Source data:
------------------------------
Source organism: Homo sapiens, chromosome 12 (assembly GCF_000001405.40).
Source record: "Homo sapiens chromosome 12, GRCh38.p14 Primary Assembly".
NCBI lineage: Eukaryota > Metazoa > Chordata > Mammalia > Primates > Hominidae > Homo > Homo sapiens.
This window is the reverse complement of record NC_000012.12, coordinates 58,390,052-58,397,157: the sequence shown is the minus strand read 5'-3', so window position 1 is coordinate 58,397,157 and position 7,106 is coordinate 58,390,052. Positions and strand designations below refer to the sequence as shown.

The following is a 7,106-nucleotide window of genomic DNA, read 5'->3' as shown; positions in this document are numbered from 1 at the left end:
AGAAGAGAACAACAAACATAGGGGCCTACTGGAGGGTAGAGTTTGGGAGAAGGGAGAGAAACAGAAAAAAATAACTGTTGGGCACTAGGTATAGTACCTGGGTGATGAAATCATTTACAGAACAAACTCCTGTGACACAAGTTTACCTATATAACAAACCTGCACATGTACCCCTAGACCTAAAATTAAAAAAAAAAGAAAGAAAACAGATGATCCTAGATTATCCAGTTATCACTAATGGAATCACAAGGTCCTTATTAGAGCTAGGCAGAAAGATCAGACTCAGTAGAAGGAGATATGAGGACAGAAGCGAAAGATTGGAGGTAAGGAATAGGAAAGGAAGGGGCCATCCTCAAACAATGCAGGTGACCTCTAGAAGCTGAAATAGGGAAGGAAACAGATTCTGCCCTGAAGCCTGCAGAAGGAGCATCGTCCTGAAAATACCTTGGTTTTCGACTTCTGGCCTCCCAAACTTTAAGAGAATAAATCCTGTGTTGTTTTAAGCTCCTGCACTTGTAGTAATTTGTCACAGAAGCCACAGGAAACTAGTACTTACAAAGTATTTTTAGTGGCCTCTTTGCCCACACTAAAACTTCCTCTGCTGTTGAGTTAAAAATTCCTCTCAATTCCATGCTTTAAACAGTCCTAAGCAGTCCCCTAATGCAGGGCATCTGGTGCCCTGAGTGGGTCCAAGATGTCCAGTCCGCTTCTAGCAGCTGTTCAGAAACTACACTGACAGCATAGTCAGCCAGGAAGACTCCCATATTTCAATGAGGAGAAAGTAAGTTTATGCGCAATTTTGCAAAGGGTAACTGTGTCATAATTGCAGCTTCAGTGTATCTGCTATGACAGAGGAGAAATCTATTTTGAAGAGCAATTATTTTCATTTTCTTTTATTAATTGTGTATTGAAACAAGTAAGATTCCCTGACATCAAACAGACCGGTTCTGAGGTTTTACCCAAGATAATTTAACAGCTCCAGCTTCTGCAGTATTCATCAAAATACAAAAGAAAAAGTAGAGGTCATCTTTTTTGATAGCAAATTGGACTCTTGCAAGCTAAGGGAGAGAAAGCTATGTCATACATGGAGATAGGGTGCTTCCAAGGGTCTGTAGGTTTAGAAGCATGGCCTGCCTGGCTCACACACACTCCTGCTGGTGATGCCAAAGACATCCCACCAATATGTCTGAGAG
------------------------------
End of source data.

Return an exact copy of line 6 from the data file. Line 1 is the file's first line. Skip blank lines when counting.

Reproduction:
AGAAGAGAACAACAAACATAGGGGCCTACTGGAGGGTAGAGTTTGGGAGAAGGGAGAGAAACAGAAAAAAATAACTGTTGGGCACTAGGTATAGTACCTGGGTGATGAAATCATTTACAGAACAAACTCCTGTGACACAAGTTTACCTATATAACAAACCTGCACATGTACCCCTAGACCTAAAATTAAAAAAAAAAGAAAGAAAACAGATGATCCTAGATTATCCAGTTATCACTAATGGAATCACAAGGTCCTTATTAGAGCTAGGCAGAAAGATCAGACTCAGTAGAAGGAGATATGAGGACAGAAGCGAAAGATTGGAGGTAAGGAATAGGAAAGGAAGGGGCCATCCTCAAACAATGCAGGTGACCTCTAGAAGCTGAAATAGGGAAGGAAACAGATTCTGCCCTGAAGCCTGCAGAAGGAGCATCGTCCTGAAAATACCTTGGTTTTCGACTTCTGGCCTCCCAAACTTTAAGAGAATAAATCCTGTGTTGTTTTAAGCTCCTGCACTTGTAGTAATTTGTCACAGAAGCCACAGGAAACTAGTACTTACAAAGTATTTTTAGTGGCCTCTTTGCCCACACTAAAACTTCCTCTGCTGTTGAGTTAAAAATTCCTCTCAATTCCATGCTTTAAACAGTCCTAAGCAGTCCCCTAATGCAGGGCATCTGGTGCCCTGAGTGGGTCCAAGATGTCCAGTCCGCTTCTAGCAGCTGTTCAGAAACTACACTGACAGCATAGTCAGCCAGGAAGACTCCCATATTTCAATGAGGAGAAAGTAAGTTTATGCGCAATTTTGCAAAGGGTAACTGTGTCATAATTGCAGCTTCAGTGTATCTGCTATGACAGAGGAGAAATCTATTTTGAAGAGCAATTATTTTCATTTTCTTTTATTAATTGTGTATTGAAACAAGTAAGATTCCCTGACATCAAACAGACCGGTTCTGAGGTTTTACCCAAGATAATTTAACAGCTCCAGCTTCTGCAGTATTCATCAAAATACAAAAGAAAAAGTAGAGGTCATCTTTTTTGATAGCAAATTGGACTCTTGCAAGCTAAGGGAGAGAAAGCTATGTCATACATGGAGATAGGGTGCTTCCAAGGGTCTGTAGGTTTAGAAGCATGGCCTGCCTGGCTCACACACACTCCTGCTGGTGATGCCAAAGACATCCCACCAATATGTCTGAGAG